Using the phone status permission lets us look at number of unique installs without relying on Google's dashboard for it, it also lets us know if multiple people are using one device, be able to tell the session length for each user in that scenario, etc.

    This permission was removed in version 1.0.2.

We also use some more minor permissions which the Play Store actually hides from you unless you ask for them, they are:

  1. Read contents of your USB storage

    Without this we can't read the cached data we write using the counterpart permission.

  2. Retrieve data from the Internet, view network connections

    Without this we can't check if the phone is connected to the internet before trying to retrieve something, leading to a crash.

  3. Control vibration, prevent phone from sleeping

    These are both required for our notifications and for Google's built-in push notification system.

  4. Find accounts on the device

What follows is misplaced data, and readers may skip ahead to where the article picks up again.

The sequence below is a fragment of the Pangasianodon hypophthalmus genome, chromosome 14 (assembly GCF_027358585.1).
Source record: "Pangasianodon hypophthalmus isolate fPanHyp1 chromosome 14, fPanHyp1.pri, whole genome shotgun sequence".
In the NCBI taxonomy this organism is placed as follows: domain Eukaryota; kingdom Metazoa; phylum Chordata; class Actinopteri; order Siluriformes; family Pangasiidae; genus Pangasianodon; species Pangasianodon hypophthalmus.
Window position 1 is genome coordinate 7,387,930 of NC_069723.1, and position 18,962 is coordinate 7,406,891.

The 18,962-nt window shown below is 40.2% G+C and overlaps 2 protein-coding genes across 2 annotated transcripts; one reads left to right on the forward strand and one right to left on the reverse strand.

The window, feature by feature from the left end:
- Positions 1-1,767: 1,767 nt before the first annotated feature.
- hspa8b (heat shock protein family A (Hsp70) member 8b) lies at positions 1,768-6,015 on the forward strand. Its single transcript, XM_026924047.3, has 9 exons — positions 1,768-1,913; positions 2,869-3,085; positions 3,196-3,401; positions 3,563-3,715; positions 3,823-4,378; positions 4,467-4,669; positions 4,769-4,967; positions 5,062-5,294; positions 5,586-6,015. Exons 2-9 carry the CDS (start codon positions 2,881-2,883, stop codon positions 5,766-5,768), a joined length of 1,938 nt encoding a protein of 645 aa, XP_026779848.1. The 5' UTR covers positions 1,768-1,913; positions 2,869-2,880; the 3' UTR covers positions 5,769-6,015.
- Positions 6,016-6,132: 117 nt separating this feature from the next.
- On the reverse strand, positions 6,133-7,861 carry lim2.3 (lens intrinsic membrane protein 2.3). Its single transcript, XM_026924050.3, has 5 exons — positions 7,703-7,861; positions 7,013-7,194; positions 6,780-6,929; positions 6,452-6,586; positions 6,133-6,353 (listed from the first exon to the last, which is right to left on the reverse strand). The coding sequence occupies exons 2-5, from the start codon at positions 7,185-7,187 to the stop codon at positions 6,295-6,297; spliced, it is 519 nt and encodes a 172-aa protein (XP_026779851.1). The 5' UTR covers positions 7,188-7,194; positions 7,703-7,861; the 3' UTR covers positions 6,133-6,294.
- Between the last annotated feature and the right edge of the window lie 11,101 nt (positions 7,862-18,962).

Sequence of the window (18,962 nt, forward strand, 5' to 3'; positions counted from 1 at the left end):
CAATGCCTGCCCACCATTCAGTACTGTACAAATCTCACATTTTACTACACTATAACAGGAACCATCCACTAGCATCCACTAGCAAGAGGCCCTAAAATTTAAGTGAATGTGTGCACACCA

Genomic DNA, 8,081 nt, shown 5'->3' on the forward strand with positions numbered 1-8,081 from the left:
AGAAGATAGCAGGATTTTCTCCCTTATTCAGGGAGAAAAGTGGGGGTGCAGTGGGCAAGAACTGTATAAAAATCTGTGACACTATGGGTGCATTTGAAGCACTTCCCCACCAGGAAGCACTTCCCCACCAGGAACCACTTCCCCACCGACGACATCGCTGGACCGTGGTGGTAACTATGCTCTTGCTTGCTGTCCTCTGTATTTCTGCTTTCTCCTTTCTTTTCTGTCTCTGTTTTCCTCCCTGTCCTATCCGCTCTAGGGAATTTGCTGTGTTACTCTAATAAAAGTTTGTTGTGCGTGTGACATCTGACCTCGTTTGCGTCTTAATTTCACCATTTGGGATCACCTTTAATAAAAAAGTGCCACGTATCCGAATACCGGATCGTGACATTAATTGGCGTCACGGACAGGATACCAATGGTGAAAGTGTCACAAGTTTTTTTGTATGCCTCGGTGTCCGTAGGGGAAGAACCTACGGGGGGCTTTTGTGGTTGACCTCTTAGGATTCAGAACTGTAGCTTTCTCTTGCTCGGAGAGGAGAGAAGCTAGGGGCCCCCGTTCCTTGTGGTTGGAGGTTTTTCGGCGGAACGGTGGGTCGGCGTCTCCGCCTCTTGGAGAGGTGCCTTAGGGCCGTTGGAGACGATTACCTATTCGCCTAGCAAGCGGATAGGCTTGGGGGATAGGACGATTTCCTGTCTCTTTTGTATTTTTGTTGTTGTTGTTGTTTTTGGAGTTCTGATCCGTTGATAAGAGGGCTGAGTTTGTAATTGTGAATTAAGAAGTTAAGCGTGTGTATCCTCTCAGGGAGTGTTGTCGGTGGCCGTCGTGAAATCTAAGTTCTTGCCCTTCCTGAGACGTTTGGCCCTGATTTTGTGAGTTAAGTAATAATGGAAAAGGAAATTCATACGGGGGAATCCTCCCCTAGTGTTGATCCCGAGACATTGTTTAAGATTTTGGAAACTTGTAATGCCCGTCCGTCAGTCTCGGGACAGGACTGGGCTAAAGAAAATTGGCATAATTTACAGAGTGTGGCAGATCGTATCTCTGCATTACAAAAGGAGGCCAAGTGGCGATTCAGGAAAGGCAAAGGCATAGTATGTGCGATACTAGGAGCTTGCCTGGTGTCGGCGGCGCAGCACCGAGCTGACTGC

This is to give you one-tap login when using your phone's Google account to login to Stack Exchange.

If you have any questions or concerns about any of these permissions, please let me know. I wouldn't want to use an app that was doing something weird with my phone either.

  • Minor 4., "Find accounts on the device", seems obsolete to me. One tap may be nice (if you use Google; I don't, can you share numbers?), but does it really justify this permission?
    – Raphael
    Commented Jan 28, 2014 at 8:03
  • 4
    @Raphael I do :) Commented Jan 28, 2014 at 8:52
  • Yeah, again a badly named permission I guess. Commented Jan 28, 2014 at 11:28
  • What's up with the 'Read Google Play Services configuration' permission? Is that a by-product of the 'Access Accounts' permission?
    – REJH
    Commented Jan 28, 2014 at 14:03
  • @REJH "Read google service configuration" is the same permission as the "Find accounts on the device" one, it's just Google's verbose description of what that same permission does. Commented Jan 28, 2014 at 19:06